I wish our children were here. Mark flew down in April and drove out to the paddocks with feed. Over lunch he bellyached about the state of the road, warning me to be careful when it rained. I told him I learned to drive on roads torn up by gravel trucks and, anyway, it hardly ever rains here. He persisted, lecturing me, in minute detail, on how to negotiate potholes, but when he started talking tyre technology, I suggested he stack the firewood. He got through most of it before his editor phoned.
“Something big’s happening in Canberra,” he said when they’d finished speaking.
“When’s it not?” I was annoyed he was leaving so soon, but it was just as well, really, before Dave could pass judgement. Dave builds beautiful walls of firewood, more like works of art. He’s pretty particular about his stacks. Mark lacks his patience and doesn’t take criticism well.
The mid-sized logs have all gone, only the biggest are left now. I’ll be wheeling them up to the house in the rain, or the sleet, or whatever fresh hell is delivered next, but at least I’m spared the feed run. Our few remaining head were sold last month. When the pastures come good, maybe we’ll offer them up for agistment. But I should stop thinking too far ahead.
Rache will be down in the holidays with John, unless he joins mates in Byron. She says he lacks the empathy gene and I want to warn her off him. I stop myself, though; it’s her affair. All heart, she fails to see fault in others. She takes after Dave in that regard.
If the bridge in the gully is under, we’ll turn back; same, too, if the ford at the crossing is gone. If only I’d thought to bring Dave’s meds we could’ve stayed the night somewhere, but there’s no room in the ute for all his gear. Our days of being intrepid are gone, ditto spontaneous. All I want now is for Dave to survive.
He’s been so ill, I thought of having The Talk. You know the one: favourite music, preferred place of rest, invitations. I couldn’t bring myself to do it. If he doesn’t raise it, I won’t. I’ll just have to wing it.
Speaking of wings, the northern paddock is now a wetland with swans, herons and ibises feeding in its shit-rich tide. This morning the water crept towards our road and might now cover it. When the weather warms up there’ll be mozzies and potholes galore. There I go again, thinking ahead.
Dave’s parents ran cattle. There were orchards and dairy herds here in those days, all gone now. In the city he yearned for the days he’d spent on the farm as a boy and managed to rope me into his dream. And here we are: on a hundred and fifty acres with a rundown house and a gang of overactive mutts. They’ll be half-mad with hunger by the time we get home.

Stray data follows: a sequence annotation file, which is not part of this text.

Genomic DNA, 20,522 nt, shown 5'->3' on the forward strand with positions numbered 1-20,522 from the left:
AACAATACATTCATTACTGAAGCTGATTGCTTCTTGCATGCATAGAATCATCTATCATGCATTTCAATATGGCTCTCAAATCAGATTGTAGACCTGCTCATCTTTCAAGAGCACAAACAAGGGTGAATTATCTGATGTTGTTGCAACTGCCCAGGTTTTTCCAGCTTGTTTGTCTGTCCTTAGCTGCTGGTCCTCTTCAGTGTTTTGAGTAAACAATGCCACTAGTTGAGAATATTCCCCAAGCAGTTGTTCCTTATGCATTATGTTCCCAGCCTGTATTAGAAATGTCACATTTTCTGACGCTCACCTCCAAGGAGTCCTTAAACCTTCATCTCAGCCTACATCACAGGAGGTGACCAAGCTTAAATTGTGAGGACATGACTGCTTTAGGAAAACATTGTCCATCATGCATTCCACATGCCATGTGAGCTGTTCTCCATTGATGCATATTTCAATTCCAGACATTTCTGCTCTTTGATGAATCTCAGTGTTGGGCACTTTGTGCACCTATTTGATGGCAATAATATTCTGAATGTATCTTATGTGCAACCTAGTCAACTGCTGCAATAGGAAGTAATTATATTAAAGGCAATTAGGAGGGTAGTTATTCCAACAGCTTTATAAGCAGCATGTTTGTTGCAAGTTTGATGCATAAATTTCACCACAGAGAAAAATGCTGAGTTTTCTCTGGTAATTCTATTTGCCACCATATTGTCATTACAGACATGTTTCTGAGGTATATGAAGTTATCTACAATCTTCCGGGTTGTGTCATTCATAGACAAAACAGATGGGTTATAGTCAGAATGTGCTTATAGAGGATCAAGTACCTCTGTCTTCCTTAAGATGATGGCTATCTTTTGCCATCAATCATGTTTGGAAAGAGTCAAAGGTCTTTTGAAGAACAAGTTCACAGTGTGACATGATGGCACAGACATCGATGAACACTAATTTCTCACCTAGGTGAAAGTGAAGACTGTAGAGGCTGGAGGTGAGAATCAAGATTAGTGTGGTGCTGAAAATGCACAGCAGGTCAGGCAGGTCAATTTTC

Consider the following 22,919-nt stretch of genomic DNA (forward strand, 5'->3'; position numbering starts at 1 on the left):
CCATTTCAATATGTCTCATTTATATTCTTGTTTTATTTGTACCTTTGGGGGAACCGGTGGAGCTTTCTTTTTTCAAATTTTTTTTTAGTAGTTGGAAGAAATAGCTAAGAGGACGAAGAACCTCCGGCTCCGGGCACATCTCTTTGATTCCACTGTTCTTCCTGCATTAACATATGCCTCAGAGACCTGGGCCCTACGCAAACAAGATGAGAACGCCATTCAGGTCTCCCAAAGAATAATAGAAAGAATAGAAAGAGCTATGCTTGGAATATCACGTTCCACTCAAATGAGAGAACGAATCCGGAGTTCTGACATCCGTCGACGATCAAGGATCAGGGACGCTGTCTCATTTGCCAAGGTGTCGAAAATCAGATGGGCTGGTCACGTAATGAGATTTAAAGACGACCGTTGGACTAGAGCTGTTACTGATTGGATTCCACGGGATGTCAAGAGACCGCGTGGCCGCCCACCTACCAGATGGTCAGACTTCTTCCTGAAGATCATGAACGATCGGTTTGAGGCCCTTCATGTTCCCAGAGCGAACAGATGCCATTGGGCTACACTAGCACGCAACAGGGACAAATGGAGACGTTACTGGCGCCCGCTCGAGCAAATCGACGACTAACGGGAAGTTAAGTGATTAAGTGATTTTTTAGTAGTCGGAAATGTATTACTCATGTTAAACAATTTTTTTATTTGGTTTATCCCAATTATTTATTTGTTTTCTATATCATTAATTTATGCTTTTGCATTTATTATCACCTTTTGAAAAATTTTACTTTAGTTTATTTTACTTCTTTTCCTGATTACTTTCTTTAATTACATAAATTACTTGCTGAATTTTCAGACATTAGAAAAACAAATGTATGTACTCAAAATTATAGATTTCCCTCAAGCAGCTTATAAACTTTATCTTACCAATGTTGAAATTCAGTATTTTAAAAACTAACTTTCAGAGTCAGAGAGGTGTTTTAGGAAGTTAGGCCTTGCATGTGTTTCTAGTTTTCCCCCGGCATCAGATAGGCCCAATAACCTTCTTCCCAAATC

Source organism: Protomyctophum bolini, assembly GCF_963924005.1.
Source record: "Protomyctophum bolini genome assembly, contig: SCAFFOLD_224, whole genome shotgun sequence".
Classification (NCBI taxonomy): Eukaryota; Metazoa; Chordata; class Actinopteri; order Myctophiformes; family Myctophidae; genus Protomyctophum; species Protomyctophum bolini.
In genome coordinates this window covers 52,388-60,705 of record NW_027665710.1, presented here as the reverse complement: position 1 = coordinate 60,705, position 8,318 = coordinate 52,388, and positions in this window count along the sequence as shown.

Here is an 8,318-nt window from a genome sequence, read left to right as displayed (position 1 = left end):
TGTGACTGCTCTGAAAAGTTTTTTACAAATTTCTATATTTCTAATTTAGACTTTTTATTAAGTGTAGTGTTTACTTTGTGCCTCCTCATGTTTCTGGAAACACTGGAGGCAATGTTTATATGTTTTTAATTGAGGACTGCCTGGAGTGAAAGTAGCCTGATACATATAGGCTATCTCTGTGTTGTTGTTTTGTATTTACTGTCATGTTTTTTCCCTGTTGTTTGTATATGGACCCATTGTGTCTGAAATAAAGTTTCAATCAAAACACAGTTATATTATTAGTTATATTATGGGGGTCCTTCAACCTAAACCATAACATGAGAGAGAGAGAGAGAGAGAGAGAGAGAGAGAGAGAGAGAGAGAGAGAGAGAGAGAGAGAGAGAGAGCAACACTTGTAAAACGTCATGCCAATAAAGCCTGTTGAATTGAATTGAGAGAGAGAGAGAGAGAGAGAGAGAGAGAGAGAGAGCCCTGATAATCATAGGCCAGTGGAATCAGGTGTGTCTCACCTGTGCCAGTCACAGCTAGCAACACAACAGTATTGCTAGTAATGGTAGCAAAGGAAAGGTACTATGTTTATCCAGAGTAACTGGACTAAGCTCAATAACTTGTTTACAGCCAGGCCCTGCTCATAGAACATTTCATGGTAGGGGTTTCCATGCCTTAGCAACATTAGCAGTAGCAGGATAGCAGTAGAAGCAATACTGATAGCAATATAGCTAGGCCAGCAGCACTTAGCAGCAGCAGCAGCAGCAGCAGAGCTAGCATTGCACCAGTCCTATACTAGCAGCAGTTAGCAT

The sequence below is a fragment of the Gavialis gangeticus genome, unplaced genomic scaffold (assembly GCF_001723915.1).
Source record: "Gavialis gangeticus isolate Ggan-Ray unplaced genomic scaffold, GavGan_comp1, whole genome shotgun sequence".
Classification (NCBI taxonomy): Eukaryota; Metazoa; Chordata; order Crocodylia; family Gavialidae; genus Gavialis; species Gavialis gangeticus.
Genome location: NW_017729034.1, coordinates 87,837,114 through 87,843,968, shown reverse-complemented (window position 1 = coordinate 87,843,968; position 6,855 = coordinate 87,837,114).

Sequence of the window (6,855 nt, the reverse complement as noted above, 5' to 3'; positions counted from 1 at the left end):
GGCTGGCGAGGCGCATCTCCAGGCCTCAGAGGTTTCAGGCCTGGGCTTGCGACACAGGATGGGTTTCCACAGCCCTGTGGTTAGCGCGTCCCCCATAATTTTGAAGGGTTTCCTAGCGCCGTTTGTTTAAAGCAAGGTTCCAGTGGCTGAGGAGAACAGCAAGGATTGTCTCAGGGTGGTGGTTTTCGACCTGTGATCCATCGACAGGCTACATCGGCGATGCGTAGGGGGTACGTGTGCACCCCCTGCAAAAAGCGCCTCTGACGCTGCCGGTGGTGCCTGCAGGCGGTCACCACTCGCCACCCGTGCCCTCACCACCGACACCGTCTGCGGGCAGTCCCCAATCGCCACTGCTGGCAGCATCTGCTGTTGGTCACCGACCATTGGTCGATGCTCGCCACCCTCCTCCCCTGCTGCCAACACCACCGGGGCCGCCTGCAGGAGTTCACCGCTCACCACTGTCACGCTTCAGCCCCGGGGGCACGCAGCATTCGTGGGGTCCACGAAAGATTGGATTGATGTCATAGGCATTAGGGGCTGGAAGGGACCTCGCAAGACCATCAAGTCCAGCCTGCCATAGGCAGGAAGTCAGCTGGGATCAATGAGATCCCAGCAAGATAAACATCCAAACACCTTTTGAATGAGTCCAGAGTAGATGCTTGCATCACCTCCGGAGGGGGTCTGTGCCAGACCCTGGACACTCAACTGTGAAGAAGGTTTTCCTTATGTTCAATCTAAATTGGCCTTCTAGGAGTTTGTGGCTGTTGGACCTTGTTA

Dougie, grizzled and arthritic, was just a pup when we arrived. That spring, the paddocks were lush with Phalaris and rye grass. European trees sprouted bright new leaf and annuals crowded the pretty garden. Certain we’d done the right thing, we brought in fifty head and a few cows with plans to increase the herd, buy more land. But that mild spell segued into scorching heat and by mid-summer the pastures had withered to straw. Wood smoke filled the town with panicked talk. Dust devils swirled across the country like prophets of doom, and I felt as jumpy as the stock as they bellowed through the hot still nights.
On a blast-furnace day, with a northerly straight from hell, the sunlight turned deep orange. Smouldering gum leaves started to fall. As I slopped buckets out to the deck, Dave tore home from a feed run and while we frantically tamped out embers with mops, a convoy of CFA trucks screamed down the road. They caught it before it reached the forest but only just. A fool with an angle grinder copped the blame.
In the dry bitter seasons that followed, when winters delivered hard frosts but no rain, Dave and I fought constantly: about the farm, about the house falling down around us, but mainly about the lack of money that made it impossible to do anything with either. When Dave refused to sell up, I threatened to leave. Taking his only option, he sold most of the herd. After that, he’d retreat to the shed to smoke and throw back beers. At the table we didn’t speak.